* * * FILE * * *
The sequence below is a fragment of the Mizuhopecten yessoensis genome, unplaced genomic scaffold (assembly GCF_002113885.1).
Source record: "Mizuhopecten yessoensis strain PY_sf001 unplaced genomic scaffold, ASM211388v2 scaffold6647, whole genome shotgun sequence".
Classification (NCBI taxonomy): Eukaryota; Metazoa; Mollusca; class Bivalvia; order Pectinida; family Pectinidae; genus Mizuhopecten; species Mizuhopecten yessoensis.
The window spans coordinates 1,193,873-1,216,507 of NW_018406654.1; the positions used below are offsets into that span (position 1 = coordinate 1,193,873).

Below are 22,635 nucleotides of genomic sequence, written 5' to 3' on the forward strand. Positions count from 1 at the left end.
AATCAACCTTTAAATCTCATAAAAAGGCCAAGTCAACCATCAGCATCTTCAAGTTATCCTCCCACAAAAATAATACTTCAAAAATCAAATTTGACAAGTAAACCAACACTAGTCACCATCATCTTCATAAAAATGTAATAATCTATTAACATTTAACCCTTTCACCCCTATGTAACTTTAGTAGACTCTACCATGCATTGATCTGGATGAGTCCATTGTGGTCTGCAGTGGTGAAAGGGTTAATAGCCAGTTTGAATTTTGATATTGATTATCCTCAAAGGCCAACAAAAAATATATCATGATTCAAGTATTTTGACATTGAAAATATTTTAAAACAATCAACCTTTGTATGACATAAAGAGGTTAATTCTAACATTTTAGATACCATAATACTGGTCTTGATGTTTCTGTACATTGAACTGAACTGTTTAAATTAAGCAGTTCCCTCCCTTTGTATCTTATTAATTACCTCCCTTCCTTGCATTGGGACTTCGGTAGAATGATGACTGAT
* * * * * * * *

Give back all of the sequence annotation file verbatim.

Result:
The sequence below is a fragment of the Mizuhopecten yessoensis genome, unplaced genomic scaffold (assembly GCF_002113885.1).
Source record: "Mizuhopecten yessoensis strain PY_sf001 unplaced genomic scaffold, ASM211388v2 scaffold6647, whole genome shotgun sequence".
Classification (NCBI taxonomy): Eukaryota; Metazoa; Mollusca; class Bivalvia; order Pectinida; family Pectinidae; genus Mizuhopecten; species Mizuhopecten yessoensis.
The window spans coordinates 1,193,873-1,216,507 of NW_018406654.1; the positions used below are offsets into that span (position 1 = coordinate 1,193,873).

Below are 22,635 nucleotides of genomic sequence, written 5' to 3' on the forward strand. Positions count from 1 at the left end.
AATCAACCTTTAAATCTCATAAAAAGGCCAAGTCAACCATCAGCATCTTCAAGTTATCCTCCCACAAAAATAATACTTCAAAAATCAAATTTGACAAGTAAACCAACACTAGTCACCATCATCTTCATAAAAATGTAATAATCTATTAACATTTAACCCTTTCACCCCTATGTAACTTTAGTAGACTCTACCATGCATTGATCTGGATGAGTCCATTGTGGTCTGCAGTGGTGAAAGGGTTAATAGCCAGTTTGAATTTTGATATTGATTATCCTCAAAGGCCAACAAAAAATATATCATGATTCAAGTATTTTGACATTGAAAATATTTTAAAACAATCAACCTTTGTATGACATAAAGAGGTTAATTCTAACATTTTAGATACCATAATACTGGTCTTGATGTTTCTGTACATTGAACTGAACTGTTTAAATTAAGCAGTTCCCTCCCTTTGTATCTTATTAATTACCTCCCTTCCTTGCATTGGGACTTCGGTAGAATGATGACTGAT